Canada requests early industry engagement for Phase 3 of the Chemicals Management Plan (CMP3)

Intertek addresses impact on the Chemical Industry

18 March 2016

This year marks the 10th anniversary of the federal government's launching of the Canadian Chemicals Management Plan (CMP), introduced in 2006 as part of the government's comprehensive environmental agenda.  With funding support from the earlier Economic Action Plan 2015's injection of $500M into the CMP budget for the next 5 years, Environment and Climate Change Canada and Health Canada are set to launch the third phase of the CMP (CMP3). With the launch of CMP3, the new Liberal government has extended the program to address the remaining 1550 substances (640 organics, 370 inorganics, 330 polymers and 220 petroleum substances) by 2021.  To kick off this third phase, a notice of intent was published in the Canada Gazette on February 6, 2016, inviting new, as well as previously identified industry stakeholders to provide any information they have on hand for these substances, particularly processing, function, use, and hazard information. Any data provided in response to this Notice, along with data previously gathered as part of phase 2 of the Domestic Substances List Inventory Update (DSL IU2), will be used to inform and shape future Phase 3 data gathering and assessment initiatives, which we could expect to see as early as spring 2016. Moving forward, the government's work plan will be updated to specify the substances for which additional information is needed and more detailed notifications will be published periodically, specifying the type of information, the associated timelines and details on how to provide this information.

How does this affect your business?

Whether or not you have any information you'd like to share at this time, if your organization has any interest in the manufacture, import or use of one or more of the 1,550 listed substances, there are multiple benefits to identifying as a stakeholder. By beginning the dialogue at this early stage in the process, stakeholders have an increased ability to influence the assessment approach. Further, government has indicated that they are moving away from the predisposition to issue mandatory surveys that trigger company-specific compliance activities and will maximize their opportunities to engage with industry through sector approaches and joint industry submissions. By reviewing this list of substances, you can begin to develop an early strategy for engagement, whether as a direct stakeholder or by working with your industry sector/association.  By engaging, you can gain an early understanding of the extent of information gathering and assessment effort for your substance(s), allowing you to focus your resources more effectively.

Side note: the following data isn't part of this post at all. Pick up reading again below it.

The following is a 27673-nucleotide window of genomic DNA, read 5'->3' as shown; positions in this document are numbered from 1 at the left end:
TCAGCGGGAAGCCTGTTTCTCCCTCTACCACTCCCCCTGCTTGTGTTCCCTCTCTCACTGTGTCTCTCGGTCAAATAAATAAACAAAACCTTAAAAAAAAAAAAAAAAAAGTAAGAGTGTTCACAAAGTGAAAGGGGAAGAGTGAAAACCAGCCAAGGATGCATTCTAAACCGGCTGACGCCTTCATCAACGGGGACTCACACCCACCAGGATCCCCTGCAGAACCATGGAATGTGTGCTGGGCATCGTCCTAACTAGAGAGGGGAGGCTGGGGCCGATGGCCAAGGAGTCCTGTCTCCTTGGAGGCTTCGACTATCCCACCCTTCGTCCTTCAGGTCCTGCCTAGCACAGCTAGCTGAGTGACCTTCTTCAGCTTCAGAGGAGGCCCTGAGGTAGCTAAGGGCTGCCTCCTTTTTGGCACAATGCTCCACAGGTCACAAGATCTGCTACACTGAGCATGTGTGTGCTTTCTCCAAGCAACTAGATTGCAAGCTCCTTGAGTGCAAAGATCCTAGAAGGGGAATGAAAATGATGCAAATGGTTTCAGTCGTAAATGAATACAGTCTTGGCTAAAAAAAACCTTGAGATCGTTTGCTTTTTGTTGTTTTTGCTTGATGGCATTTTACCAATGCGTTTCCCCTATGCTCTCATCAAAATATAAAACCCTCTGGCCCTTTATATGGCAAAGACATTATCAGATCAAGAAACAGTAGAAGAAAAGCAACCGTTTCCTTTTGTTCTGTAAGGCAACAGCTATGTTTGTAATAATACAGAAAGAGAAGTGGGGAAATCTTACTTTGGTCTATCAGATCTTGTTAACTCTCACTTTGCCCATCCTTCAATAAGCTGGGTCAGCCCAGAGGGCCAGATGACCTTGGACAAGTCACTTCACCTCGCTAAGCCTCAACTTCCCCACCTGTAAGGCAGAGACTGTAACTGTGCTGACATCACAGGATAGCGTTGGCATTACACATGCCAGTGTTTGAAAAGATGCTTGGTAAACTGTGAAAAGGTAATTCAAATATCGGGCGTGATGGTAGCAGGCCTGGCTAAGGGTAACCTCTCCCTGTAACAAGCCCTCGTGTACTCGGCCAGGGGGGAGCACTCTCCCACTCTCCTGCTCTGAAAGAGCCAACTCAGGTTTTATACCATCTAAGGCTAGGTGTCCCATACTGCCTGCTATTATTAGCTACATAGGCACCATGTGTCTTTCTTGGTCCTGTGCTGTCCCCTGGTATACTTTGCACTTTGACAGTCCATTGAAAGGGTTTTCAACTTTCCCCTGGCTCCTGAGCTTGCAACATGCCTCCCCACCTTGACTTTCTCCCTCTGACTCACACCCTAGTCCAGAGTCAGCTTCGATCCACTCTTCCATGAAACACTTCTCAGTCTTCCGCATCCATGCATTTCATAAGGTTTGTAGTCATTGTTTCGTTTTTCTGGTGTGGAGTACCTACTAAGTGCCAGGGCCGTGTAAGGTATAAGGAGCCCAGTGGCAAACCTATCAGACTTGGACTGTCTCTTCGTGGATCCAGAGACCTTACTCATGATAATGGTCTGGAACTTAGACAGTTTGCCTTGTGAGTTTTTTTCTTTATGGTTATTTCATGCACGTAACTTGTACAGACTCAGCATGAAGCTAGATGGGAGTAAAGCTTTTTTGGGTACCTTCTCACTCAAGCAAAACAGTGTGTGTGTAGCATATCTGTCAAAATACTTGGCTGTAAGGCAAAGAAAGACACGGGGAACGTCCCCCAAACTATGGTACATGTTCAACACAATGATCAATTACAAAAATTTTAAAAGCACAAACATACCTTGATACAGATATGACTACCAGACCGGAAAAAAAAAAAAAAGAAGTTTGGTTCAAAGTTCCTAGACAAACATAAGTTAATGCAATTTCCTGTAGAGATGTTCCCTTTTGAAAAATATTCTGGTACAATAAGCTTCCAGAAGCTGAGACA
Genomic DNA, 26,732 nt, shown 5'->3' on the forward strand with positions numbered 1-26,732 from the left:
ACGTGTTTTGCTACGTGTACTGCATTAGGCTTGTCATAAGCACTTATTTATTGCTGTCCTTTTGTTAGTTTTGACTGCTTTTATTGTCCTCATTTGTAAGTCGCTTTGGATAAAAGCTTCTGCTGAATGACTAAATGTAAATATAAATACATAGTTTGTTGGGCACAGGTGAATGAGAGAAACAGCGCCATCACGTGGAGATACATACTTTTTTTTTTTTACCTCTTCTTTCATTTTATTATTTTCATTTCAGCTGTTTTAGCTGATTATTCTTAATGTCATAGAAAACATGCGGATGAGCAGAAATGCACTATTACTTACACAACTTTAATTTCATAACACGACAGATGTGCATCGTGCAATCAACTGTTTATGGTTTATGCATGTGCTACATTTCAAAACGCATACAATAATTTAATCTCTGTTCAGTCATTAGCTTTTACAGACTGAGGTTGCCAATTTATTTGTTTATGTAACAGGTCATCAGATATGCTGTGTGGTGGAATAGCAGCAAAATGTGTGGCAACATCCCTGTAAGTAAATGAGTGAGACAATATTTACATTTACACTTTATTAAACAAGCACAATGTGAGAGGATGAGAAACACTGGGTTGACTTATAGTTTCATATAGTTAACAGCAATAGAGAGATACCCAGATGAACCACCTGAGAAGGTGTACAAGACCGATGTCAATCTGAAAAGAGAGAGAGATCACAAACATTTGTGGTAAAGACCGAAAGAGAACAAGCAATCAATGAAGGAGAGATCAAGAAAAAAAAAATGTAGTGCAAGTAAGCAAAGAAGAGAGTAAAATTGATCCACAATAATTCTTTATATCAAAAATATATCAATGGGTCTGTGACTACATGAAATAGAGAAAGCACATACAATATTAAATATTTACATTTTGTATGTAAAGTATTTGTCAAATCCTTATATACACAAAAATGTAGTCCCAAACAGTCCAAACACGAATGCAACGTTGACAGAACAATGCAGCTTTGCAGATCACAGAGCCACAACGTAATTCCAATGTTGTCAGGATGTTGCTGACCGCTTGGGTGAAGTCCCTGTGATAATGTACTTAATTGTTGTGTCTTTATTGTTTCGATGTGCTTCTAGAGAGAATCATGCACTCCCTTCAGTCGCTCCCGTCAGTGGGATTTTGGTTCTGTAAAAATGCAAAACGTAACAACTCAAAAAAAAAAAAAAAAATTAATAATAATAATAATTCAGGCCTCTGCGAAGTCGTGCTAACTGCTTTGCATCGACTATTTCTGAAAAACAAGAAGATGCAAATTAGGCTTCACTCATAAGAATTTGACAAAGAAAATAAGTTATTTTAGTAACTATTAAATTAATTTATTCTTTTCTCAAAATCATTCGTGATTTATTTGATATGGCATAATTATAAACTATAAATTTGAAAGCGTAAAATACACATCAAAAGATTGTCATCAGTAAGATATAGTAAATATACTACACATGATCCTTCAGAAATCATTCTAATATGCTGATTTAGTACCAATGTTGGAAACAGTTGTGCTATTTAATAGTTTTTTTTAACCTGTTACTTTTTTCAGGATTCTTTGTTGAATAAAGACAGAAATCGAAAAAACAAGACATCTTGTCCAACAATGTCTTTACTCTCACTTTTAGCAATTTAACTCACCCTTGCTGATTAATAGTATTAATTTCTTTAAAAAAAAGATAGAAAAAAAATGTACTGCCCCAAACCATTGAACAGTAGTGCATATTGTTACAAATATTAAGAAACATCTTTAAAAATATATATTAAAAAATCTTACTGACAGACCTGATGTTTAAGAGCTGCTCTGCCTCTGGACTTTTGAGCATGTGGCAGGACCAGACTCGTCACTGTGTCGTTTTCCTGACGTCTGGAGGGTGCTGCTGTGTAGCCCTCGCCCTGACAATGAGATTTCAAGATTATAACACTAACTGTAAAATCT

If you have not yet identified as a stakeholder for the Phase 3 substance assessment and would like to do so, a reporting tool will soon be made available through the Environment and Climate Change Canada Single Window Information Management (SWIM) website.

Do you have questions about the Chemicals Management Plan or other related topics? Share your comments or questions below and our expert, Joyce Borkhoff, will get back to you.

Today's expert blogger is Joyce Borkhoff. Joyce is the Director of the Intertek Chemicals Group and is well known for her ability to effectively characterize and communicate the impacts of the regulatory environment on the chemical industry. She is frequently invited to contribute to trade magazines and to present her advice and experience to a wide range of SME and large multi-national audiences. Her technical and regulatory experience and her deep knowledge of the Chemical Industry, makes Ms. Borkhoff uniquely qualified to provide practical, best-in-class service to help meet and understand Global Chemicals Management requirements.